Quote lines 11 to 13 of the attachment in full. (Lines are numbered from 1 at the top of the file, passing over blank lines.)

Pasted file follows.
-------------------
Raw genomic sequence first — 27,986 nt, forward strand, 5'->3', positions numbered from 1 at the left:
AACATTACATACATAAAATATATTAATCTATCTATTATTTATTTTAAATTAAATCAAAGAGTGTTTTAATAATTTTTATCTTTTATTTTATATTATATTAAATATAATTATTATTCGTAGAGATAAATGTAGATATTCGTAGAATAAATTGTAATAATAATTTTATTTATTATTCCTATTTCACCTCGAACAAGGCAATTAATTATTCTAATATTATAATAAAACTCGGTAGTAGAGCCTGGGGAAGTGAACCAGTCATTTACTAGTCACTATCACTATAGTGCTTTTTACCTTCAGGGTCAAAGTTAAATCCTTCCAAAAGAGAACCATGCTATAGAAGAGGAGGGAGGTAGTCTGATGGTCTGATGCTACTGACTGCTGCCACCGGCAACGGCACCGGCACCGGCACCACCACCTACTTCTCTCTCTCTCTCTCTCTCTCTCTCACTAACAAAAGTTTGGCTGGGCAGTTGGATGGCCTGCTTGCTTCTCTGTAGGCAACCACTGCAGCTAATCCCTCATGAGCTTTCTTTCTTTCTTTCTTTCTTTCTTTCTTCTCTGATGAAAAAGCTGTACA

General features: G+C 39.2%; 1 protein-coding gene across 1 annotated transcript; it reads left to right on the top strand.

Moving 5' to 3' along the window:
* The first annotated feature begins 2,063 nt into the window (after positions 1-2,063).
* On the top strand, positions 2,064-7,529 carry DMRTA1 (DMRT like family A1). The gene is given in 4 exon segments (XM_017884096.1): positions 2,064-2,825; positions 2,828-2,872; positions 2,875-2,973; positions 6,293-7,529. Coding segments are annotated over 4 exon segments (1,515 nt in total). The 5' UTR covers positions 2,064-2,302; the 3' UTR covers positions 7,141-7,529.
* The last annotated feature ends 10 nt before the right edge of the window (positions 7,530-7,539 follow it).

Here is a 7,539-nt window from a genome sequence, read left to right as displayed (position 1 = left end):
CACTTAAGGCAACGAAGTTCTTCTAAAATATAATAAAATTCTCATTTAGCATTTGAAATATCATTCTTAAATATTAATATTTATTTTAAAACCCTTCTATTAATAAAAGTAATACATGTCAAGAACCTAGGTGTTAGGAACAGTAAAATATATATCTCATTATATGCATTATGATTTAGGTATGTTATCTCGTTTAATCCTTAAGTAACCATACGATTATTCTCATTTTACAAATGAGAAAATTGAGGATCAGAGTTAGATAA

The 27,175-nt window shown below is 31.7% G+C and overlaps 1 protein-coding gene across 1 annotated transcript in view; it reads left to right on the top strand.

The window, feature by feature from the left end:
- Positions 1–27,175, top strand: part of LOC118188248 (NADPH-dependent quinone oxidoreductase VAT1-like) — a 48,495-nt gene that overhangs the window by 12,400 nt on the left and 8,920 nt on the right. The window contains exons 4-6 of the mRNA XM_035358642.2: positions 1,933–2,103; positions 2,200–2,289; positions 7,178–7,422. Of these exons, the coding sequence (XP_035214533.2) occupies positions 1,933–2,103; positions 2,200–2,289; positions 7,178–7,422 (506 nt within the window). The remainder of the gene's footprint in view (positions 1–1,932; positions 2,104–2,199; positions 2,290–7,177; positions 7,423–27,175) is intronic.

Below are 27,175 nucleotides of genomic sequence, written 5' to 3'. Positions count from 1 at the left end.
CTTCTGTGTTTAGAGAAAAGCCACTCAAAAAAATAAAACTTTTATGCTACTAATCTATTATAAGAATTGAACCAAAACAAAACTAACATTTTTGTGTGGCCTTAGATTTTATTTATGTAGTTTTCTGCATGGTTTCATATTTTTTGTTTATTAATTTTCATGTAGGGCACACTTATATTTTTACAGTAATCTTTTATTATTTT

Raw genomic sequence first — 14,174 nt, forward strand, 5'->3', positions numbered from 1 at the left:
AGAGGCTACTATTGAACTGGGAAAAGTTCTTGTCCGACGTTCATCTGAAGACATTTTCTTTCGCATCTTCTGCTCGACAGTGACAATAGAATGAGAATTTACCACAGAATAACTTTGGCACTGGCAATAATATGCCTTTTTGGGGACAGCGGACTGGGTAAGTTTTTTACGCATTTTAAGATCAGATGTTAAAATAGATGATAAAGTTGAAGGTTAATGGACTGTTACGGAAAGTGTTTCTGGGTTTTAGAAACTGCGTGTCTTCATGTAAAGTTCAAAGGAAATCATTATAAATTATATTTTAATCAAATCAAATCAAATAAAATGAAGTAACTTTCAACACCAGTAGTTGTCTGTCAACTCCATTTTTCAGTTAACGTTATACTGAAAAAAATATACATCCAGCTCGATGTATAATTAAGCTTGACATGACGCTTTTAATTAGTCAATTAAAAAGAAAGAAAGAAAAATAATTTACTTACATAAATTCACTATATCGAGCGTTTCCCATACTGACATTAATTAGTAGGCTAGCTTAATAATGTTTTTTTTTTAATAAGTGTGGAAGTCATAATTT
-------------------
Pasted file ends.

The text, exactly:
The window, feature by feature from the left end:
- Positions 1–27,175, top strand: part of LOC118188248 (NADPH-dependent quinone oxidoreductase VAT1-like) — a 48,495-nt gene that overhangs the window by 12,400 nt on the left and 8,920 nt on the right. The window contains exons 4-6 of the mRNA XM_035358642.2: positions 1,933–2,103; positions 2,200–2,289; positions 7,178–7,422. Of these exons, the coding sequence (XP_035214533.2) occupies positions 1,933–2,103; positions 2,200–2,289; positions 7,178–7,422 (506 nt within the window). The remainder of the gene's footprint in view (positions 1–1,932; positions 2,104–2,199; positions 2,290–7,177; positions 7,423–27,175) is intronic.

Below are 27,175 nucleotides of genomic sequence, written 5' to 3'. Positions count from 1 at the left end.